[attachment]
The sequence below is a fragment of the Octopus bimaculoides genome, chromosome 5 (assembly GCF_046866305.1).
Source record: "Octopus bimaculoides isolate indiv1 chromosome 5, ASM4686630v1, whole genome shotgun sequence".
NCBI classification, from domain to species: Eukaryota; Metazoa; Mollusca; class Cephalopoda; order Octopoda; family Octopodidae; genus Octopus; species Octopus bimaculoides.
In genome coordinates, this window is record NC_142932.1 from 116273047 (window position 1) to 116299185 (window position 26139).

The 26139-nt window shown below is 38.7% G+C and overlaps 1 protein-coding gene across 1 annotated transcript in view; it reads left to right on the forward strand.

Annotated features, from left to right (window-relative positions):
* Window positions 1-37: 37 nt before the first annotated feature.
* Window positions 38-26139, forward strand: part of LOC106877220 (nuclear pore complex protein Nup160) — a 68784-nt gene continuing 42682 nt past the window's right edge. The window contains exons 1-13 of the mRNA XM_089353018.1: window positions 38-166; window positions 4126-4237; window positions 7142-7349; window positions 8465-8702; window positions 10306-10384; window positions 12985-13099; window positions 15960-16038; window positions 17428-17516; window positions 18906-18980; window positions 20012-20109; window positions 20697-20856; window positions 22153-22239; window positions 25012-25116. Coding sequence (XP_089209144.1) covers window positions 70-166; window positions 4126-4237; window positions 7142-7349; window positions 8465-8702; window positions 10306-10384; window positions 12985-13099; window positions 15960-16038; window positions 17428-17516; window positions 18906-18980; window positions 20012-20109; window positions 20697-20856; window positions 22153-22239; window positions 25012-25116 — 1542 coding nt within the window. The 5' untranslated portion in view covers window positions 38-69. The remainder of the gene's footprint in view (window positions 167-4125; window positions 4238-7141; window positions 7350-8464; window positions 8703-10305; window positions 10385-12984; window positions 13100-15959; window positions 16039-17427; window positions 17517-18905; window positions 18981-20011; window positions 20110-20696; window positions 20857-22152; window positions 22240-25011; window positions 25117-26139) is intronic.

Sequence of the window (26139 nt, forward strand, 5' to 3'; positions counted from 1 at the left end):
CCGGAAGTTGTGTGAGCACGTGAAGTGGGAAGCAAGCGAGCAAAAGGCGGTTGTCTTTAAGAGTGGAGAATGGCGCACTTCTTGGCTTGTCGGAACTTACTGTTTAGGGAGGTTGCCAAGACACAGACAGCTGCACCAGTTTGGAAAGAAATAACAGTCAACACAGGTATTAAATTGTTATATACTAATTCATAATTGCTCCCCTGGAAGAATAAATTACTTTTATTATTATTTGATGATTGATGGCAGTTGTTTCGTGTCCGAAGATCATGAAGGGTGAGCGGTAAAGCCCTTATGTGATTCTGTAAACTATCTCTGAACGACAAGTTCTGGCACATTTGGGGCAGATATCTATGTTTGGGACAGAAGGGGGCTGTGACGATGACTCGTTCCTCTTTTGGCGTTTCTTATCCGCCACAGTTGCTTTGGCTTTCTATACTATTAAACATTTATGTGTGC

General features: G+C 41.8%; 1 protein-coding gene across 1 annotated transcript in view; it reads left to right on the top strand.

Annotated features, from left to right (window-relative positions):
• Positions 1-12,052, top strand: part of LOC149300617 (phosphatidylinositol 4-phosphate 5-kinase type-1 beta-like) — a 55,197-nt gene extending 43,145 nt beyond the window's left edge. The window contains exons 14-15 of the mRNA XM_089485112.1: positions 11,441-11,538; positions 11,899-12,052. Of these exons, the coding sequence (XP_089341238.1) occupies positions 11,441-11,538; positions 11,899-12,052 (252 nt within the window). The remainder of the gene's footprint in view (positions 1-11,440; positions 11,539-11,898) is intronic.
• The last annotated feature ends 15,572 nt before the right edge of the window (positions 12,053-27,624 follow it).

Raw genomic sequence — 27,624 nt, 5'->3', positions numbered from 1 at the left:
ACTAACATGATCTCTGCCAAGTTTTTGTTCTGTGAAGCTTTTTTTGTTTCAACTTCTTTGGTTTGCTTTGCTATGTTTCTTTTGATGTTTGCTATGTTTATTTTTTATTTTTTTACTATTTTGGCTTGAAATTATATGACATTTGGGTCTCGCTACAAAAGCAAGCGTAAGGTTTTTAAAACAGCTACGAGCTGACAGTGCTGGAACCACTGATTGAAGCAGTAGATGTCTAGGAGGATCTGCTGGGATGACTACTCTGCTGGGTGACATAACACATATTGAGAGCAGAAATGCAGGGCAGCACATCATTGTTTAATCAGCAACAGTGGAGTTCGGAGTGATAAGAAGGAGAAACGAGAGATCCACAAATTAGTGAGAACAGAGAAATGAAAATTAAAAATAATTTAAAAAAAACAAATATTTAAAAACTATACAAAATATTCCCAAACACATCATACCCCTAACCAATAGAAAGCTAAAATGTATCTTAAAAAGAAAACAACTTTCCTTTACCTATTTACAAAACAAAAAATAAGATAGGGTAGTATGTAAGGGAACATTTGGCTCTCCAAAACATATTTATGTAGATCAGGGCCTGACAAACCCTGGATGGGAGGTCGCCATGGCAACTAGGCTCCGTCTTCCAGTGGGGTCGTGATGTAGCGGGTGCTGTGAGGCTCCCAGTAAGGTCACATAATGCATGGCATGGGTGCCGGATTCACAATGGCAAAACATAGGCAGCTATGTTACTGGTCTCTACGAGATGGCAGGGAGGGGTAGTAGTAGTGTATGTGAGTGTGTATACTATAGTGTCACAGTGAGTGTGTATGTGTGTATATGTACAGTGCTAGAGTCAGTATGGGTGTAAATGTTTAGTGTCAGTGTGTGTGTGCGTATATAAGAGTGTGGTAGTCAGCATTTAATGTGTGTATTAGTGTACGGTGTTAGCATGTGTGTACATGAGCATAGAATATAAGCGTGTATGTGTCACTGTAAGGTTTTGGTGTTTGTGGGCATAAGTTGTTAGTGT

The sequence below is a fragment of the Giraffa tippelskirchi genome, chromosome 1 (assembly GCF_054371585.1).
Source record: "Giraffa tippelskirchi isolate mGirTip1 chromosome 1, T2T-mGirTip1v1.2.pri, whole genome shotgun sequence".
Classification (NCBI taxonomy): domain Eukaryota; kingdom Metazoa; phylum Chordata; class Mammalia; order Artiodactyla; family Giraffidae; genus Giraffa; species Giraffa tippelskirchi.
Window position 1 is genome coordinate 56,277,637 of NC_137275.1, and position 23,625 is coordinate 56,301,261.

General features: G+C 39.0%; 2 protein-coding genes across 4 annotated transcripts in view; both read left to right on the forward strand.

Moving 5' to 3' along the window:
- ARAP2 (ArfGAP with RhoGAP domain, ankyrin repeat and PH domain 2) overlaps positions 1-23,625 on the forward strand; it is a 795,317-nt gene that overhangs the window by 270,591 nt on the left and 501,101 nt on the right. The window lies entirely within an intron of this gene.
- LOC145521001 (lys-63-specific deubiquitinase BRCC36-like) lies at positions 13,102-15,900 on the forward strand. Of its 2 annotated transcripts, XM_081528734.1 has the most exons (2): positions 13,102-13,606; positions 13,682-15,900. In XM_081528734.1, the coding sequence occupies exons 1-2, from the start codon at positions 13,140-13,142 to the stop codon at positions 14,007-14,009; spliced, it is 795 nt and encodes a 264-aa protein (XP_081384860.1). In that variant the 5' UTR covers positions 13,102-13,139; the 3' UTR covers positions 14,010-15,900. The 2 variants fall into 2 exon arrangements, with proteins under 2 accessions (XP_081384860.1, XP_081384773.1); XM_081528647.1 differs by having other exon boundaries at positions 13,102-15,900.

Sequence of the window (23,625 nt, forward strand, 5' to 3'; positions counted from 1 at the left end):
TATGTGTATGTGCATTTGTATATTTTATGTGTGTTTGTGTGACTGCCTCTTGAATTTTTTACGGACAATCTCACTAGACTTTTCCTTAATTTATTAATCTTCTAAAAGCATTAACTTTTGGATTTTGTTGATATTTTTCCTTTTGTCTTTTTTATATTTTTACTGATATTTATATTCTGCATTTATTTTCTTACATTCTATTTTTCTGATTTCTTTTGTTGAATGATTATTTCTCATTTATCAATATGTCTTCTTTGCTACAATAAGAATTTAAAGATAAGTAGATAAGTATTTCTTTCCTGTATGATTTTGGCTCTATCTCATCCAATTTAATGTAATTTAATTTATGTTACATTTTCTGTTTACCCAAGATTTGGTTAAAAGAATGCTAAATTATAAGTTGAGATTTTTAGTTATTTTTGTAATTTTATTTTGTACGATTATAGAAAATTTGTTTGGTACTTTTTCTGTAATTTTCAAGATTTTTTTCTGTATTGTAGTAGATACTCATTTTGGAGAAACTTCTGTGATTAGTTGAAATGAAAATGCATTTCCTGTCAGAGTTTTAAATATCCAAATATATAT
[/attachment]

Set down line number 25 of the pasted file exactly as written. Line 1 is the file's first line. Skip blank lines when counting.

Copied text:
Sequence of the window (23,625 nt, forward strand, 5' to 3'; positions counted from 1 at the left end):